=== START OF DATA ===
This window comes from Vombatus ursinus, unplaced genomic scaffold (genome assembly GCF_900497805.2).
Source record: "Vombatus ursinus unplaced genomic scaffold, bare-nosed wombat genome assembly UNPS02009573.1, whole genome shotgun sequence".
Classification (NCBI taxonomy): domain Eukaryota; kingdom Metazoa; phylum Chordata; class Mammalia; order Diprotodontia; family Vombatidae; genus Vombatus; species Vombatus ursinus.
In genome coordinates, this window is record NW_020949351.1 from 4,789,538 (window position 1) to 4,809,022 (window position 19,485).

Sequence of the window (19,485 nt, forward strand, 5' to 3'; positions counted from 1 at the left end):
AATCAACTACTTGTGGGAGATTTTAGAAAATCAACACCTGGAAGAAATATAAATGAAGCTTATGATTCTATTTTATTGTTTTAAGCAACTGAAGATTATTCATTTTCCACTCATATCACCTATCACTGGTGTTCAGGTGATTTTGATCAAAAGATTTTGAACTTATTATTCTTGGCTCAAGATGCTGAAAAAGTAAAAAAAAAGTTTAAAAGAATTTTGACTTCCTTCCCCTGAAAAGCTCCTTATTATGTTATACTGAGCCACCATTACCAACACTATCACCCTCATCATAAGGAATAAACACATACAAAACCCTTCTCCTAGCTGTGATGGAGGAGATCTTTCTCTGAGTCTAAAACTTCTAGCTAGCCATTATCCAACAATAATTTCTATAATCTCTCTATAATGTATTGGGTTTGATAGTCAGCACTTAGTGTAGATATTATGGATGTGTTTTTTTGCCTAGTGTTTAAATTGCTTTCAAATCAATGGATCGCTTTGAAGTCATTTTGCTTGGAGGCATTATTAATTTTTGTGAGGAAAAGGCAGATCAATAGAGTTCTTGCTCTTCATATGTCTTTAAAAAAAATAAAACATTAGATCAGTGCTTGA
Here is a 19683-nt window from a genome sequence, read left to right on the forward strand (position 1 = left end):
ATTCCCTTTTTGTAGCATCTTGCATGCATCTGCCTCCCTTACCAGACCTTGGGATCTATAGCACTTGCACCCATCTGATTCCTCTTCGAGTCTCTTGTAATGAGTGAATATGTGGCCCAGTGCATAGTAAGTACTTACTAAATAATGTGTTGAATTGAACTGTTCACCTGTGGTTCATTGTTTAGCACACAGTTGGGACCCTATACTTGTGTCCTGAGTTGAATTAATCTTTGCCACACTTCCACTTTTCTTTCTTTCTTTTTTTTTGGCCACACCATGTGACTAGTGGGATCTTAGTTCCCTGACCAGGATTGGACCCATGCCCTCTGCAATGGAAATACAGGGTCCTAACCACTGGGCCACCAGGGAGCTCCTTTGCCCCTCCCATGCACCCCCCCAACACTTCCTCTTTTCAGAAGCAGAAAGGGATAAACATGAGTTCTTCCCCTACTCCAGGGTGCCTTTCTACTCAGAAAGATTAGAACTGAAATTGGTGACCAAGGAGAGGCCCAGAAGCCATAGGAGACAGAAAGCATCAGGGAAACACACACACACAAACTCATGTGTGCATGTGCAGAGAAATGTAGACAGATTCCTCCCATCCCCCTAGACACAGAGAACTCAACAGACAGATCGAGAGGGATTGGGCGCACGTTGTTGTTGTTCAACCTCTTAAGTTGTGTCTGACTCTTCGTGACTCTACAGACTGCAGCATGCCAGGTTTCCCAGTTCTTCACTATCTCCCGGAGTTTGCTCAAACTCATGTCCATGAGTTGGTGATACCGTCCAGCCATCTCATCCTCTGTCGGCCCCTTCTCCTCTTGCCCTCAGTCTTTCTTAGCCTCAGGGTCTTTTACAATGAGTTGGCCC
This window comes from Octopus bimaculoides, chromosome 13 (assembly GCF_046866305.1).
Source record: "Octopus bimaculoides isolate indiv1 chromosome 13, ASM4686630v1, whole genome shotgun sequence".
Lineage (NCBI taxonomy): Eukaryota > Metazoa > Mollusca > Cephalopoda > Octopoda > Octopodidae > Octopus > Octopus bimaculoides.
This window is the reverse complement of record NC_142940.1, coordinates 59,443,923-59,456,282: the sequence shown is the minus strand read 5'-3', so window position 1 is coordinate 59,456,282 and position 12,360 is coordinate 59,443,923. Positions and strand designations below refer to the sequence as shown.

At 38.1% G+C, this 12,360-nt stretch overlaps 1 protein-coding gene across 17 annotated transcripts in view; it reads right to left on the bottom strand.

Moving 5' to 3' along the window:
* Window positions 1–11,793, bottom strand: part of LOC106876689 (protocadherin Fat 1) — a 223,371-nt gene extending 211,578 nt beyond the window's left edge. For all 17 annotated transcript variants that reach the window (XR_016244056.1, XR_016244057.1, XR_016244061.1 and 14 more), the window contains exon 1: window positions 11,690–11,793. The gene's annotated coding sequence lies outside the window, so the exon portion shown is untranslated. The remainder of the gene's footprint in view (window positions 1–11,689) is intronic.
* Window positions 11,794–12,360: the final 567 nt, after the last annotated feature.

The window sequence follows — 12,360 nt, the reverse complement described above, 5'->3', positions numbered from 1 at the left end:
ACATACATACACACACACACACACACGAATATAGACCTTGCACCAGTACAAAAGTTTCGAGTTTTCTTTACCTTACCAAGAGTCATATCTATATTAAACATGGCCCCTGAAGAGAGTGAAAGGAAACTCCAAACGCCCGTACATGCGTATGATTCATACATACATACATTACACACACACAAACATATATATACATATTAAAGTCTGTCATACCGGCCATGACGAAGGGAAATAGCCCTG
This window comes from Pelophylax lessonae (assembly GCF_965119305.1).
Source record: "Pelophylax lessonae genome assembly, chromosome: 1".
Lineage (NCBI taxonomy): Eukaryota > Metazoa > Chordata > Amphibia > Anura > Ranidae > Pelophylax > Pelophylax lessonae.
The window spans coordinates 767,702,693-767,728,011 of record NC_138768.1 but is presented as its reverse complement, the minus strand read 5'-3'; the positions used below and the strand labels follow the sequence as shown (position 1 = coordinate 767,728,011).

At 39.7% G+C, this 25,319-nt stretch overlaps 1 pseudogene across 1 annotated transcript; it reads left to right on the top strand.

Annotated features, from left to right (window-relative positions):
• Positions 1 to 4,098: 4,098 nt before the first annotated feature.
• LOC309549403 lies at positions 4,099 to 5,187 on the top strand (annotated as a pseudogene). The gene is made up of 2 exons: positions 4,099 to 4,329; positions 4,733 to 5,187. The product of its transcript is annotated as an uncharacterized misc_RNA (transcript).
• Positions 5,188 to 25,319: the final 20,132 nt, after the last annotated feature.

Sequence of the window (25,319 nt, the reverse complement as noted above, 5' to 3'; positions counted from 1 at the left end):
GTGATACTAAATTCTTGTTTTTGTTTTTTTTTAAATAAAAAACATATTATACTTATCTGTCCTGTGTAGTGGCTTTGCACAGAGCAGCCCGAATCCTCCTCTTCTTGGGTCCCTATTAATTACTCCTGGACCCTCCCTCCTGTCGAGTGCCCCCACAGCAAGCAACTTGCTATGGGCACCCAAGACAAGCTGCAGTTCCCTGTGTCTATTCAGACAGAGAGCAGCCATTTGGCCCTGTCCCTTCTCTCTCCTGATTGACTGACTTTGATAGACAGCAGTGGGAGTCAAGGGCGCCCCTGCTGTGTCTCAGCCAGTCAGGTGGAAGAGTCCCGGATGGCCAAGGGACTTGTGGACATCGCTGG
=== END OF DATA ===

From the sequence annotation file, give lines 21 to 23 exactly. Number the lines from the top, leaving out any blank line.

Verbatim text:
Lineage (NCBI taxonomy): Eukaryota > Metazoa > Chordata > Amphibia > Anura > Ranidae > Pelophylax > Pelophylax lessonae.
The window spans coordinates 767,702,693-767,728,011 of record NC_138768.1 but is presented as its reverse complement, the minus strand read 5'-3'; the positions used below and the strand labels follow the sequence as shown (position 1 = coordinate 767,728,011).

At 39.7% G+C, this 25,319-nt stretch overlaps 1 pseudogene across 1 annotated transcript; it reads left to right on the top strand.